Axis In Denial, Q3 2014 Financial Report BadBy John Honovich, Published Oct 16, 2014, 12:00am EDT
Axis Q3 2014 numbers are bad.
But their outlook is still rosy.
[Update: And Q4 2014 numbers are just as bad.]
The company has struggled to maintain not only their historical growth rate, but the market average growth rate they claim.
In this note, we examine their financial results and what we see is happening.
Axis only grew 7%, in local currency terms, in Q3 2014. That's quite bad, even for Axis declining performance over the last few years, where the low end had been in the 12% to 15% range. The last time Axis was this low was 2 years ago (8% in Q3 2012) when they were citing macroeconomic issues / political turmoil as the driving cause.
Now, Axis is offering no real explanation for just 7%.
And they repeat the same positive outlook: "The activity on the market and the inflow of new projects leaves Axis’ view on the market’s current growth rate unchanged." This is strange because they have missed again and again, this time even harder.
Europe Shrank, America and Asia Weak
All regions had issues.
EMEA was the worst, with revenue shrinking by 2% in local currencies. Axis only explicitly called out problems in Eastern Europe but presumably there are more issues than just there because Eastern Europe is not big enough to tank the entire Europe, Middle East and African market.
The Americas was the relative best, but still weakening at just 12% in local currency terms (down from 16% and then 13% in the previous 2 quarters). Axis cited its recent regional office plan as a core tactic to increase growth.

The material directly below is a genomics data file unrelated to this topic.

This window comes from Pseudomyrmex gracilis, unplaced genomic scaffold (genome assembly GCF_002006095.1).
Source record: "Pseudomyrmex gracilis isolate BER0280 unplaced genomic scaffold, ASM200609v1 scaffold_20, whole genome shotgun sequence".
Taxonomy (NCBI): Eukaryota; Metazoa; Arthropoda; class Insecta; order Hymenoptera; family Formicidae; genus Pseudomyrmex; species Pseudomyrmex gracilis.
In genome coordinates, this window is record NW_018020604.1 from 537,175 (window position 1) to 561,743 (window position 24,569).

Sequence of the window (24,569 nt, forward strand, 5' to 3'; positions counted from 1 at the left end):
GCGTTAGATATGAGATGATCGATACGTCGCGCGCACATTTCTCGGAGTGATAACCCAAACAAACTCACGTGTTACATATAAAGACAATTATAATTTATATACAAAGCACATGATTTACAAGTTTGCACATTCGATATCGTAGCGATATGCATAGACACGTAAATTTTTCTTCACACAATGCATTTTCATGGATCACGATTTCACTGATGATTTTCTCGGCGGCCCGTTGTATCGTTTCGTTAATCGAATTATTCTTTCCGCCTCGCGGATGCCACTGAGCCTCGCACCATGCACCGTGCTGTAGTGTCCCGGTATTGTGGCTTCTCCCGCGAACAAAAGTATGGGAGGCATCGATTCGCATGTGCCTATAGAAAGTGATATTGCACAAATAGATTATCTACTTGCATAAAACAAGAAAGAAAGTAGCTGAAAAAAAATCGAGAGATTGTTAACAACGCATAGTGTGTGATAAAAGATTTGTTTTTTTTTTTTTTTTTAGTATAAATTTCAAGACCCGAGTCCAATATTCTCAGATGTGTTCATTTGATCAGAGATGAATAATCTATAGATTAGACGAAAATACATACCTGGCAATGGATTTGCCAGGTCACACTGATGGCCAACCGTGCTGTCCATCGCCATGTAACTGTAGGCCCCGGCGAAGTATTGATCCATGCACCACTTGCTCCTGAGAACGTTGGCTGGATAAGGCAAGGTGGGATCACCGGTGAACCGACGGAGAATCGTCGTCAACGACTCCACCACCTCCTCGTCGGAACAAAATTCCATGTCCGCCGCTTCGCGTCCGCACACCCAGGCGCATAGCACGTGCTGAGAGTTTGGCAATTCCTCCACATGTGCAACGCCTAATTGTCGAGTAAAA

Asia only delivered 11% growth in local currency terms, which is especially bad given Axis low market share there and high overall growth rates.
Profits Good But...
Profits were good, both for gross margins (52.6%) and operating margins (19.5%).
The gross margin number signals that Axis is not cutting prices significantly. On the other hand, the poor growth rate means they are losing market share. The Mobotix 'strategy' of holding prices high and flatlining revenue is a path to irrelevance.
The operating margins were good though significantly helped by a sharp 16% quarter over quarter decline in R&D expenditure. Historically, R&D expending typically drops from Q2 to Q3 but this was more significant than previous cycles. See chart excerpt for R&D declines (green line):
Axis recent 'innovations' are often clever (think panoramic PTZ accessory, bells and whistles cameras) but they are so niche and so expensive that Axis is effectively abandoning most of the low to mid market.
Worse, Axis has done almost nothing to defend against low cost incursions and the rise of the high quality $100 HD cameras that are increasingly commonplace.
The market overall has slowed down as the migration to IP in the high end of the market has largely concluded. There is not much Axis can do about that but Axis has failed to build its product portfolio to hold the small to mid. We expect Axis to continue to struggle going forward. They may have individual quarters of 15 or 18% growth but we find it hard to imagine consistent growth in the 20% range that they claim is their expectation and market normal.
3 reports cite this report:
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